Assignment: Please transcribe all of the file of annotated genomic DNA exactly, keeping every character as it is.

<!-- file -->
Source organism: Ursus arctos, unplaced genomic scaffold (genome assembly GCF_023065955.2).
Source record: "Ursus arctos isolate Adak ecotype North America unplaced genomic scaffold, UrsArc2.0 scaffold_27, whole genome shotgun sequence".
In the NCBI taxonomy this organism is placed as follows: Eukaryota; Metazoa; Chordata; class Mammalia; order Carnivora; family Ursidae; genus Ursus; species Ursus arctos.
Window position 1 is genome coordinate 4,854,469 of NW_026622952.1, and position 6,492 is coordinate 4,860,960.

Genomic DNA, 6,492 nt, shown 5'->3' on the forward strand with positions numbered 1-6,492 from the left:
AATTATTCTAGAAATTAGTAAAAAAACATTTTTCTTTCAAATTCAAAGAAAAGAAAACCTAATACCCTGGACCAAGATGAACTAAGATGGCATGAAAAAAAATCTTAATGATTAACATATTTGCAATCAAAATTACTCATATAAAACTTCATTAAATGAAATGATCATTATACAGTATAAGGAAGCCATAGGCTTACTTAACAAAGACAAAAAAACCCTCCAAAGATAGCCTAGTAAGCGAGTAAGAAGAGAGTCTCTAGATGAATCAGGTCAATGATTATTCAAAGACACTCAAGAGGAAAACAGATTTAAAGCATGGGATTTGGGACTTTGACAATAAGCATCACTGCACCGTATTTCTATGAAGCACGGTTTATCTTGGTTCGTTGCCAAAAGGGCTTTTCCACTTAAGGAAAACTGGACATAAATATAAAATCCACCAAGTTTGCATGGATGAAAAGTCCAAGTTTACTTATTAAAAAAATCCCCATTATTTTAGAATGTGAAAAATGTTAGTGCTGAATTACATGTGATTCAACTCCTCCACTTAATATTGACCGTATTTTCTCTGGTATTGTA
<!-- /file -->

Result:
Source organism: Ursus arctos, unplaced genomic scaffold (genome assembly GCF_023065955.2).
Source record: "Ursus arctos isolate Adak ecotype North America unplaced genomic scaffold, UrsArc2.0 scaffold_27, whole genome shotgun sequence".
In the NCBI taxonomy this organism is placed as follows: Eukaryota; Metazoa; Chordata; class Mammalia; order Carnivora; family Ursidae; genus Ursus; species Ursus arctos.
Window position 1 is genome coordinate 4,854,469 of NW_026622952.1, and position 6,492 is coordinate 4,860,960.

Genomic DNA, 6,492 nt, shown 5'->3' on the forward strand with positions numbered 1-6,492 from the left:
AATTATTCTAGAAATTAGTAAAAAAACATTTTTCTTTCAAATTCAAAGAAAAGAAAACCTAATACCCTGGACCAAGATGAACTAAGATGGCATGAAAAAAAATCTTAATGATTAACATATTTGCAATCAAAATTACTCATATAAAACTTCATTAAATGAAATGATCATTATACAGTATAAGGAAGCCATAGGCTTACTTAACAAAGACAAAAAAACCCTCCAAAGATAGCCTAGTAAGCGAGTAAGAAGAGAGTCTCTAGATGAATCAGGTCAATGATTATTCAAAGACACTCAAGAGGAAAACAGATTTAAAGCATGGGATTTGGGACTTTGACAATAAGCATCACTGCACCGTATTTCTATGAAGCACGGTTTATCTTGGTTCGTTGCCAAAAGGGCTTTTCCACTTAAGGAAAACTGGACATAAATATAAAATCCACCAAGTTTGCATGGATGAAAAGTCCAAGTTTACTTATTAAAAAAATCCCCATTATTTTAGAATGTGAAAAATGTTAGTGCTGAATTACATGTGATTCAACTCCTCCACTTAATATTGACCGTATTTTCTCTGGTATTGTA